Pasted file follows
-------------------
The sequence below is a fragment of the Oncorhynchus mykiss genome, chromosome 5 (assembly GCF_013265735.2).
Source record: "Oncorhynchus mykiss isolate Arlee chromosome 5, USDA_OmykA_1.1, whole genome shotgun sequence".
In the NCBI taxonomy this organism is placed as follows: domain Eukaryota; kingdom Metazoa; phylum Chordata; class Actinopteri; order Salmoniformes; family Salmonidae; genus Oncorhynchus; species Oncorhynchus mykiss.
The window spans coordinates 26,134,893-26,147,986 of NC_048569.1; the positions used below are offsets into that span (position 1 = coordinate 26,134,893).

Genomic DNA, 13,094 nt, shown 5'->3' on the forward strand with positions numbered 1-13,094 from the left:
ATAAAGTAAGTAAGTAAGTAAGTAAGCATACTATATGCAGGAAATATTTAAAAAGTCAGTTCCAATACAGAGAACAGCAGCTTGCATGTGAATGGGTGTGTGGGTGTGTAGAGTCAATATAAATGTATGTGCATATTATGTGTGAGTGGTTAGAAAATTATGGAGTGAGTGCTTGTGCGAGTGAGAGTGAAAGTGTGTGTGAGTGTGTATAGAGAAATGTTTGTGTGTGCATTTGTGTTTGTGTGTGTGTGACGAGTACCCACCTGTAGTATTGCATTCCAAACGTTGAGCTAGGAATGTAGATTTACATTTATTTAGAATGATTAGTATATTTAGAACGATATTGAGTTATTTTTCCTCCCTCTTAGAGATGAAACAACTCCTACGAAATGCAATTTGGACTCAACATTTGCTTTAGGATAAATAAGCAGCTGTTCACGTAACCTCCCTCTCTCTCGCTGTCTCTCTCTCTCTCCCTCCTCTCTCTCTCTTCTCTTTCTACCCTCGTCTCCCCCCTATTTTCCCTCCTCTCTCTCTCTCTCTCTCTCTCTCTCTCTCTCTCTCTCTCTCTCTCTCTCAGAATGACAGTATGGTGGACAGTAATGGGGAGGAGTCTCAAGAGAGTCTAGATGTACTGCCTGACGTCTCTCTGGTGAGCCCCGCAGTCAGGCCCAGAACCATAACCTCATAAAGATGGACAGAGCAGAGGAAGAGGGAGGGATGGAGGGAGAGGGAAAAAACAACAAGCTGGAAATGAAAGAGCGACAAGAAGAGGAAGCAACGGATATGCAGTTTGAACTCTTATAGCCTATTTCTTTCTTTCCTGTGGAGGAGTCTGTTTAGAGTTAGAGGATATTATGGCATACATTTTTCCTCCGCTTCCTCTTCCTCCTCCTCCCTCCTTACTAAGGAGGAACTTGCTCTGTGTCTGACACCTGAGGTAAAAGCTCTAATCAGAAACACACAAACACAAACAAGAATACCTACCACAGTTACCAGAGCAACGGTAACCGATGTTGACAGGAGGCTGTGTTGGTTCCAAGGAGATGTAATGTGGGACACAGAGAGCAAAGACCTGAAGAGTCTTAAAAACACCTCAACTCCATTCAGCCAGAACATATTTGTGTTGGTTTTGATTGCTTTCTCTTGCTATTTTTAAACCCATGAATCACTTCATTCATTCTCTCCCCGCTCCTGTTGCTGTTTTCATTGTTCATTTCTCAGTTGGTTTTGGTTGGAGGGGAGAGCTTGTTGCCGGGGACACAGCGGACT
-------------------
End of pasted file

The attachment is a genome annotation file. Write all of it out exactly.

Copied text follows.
The sequence below is a fragment of the Oncorhynchus mykiss genome, chromosome 5 (assembly GCF_013265735.2).
Source record: "Oncorhynchus mykiss isolate Arlee chromosome 5, USDA_OmykA_1.1, whole genome shotgun sequence".
In the NCBI taxonomy this organism is placed as follows: domain Eukaryota; kingdom Metazoa; phylum Chordata; class Actinopteri; order Salmoniformes; family Salmonidae; genus Oncorhynchus; species Oncorhynchus mykiss.
The window spans coordinates 26,134,893-26,147,986 of NC_048569.1; the positions used below are offsets into that span (position 1 = coordinate 26,134,893).

Genomic DNA, 13,094 nt, shown 5'->3' on the forward strand with positions numbered 1-13,094 from the left:
ATAAAGTAAGTAAGTAAGTAAGTAAGCATACTATATGCAGGAAATATTTAAAAAGTCAGTTCCAATACAGAGAACAGCAGCTTGCATGTGAATGGGTGTGTGGGTGTGTAGAGTCAATATAAATGTATGTGCATATTATGTGTGAGTGGTTAGAAAATTATGGAGTGAGTGCTTGTGCGAGTGAGAGTGAAAGTGTGTGTGAGTGTGTATAGAGAAATGTTTGTGTGTGCATTTGTGTTTGTGTGTGTGTGACGAGTACCCACCTGTAGTATTGCATTCCAAACGTTGAGCTAGGAATGTAGATTTACATTTATTTAGAATGATTAGTATATTTAGAACGATATTGAGTTATTTTTCCTCCCTCTTAGAGATGAAACAACTCCTACGAAATGCAATTTGGACTCAACATTTGCTTTAGGATAAATAAGCAGCTGTTCACGTAACCTCCCTCTCTCTCGCTGTCTCTCTCTCTCTCCCTCCTCTCTCTCTCTTCTCTTTCTACCCTCGTCTCCCCCCTATTTTCCCTCCTCTCTCTCTCTCTCTCTCTCTCTCTCTCTCTCTCTCTCTCTCTCTCTCTCAGAATGACAGTATGGTGGACAGTAATGGGGAGGAGTCTCAAGAGAGTCTAGATGTACTGCCTGACGTCTCTCTGGTGAGCCCCGCAGTCAGGCCCAGAACCATAACCTCATAAAGATGGACAGAGCAGAGGAAGAGGGAGGGATGGAGGGAGAGGGAAAAAACAACAAGCTGGAAATGAAAGAGCGACAAGAAGAGGAAGCAACGGATATGCAGTTTGAACTCTTATAGCCTATTTCTTTCTTTCCTGTGGAGGAGTCTGTTTAGAGTTAGAGGATATTATGGCATACATTTTTCCTCCGCTTCCTCTTCCTCCTCCTCCCTCCTTACTAAGGAGGAACTTGCTCTGTGTCTGACACCTGAGGTAAAAGCTCTAATCAGAAACACACAAACACAAACAAGAATACCTACCACAGTTACCAGAGCAACGGTAACCGATGTTGACAGGAGGCTGTGTTGGTTCCAAGGAGATGTAATGTGGGACACAGAGAGCAAAGACCTGAAGAGTCTTAAAAACACCTCAACTCCATTCAGCCAGAACATATTTGTGTTGGTTTTGATTGCTTTCTCTTGCTATTTTTAAACCCATGAATCACTTCATTCATTCTCTCCCCGCTCCTGTTGCTGTTTTCATTGTTCATTTCTCAGTTGGTTTTGGTTGGAGGGGAGAGCTTGTTGCCGGGGACACAGCGGACT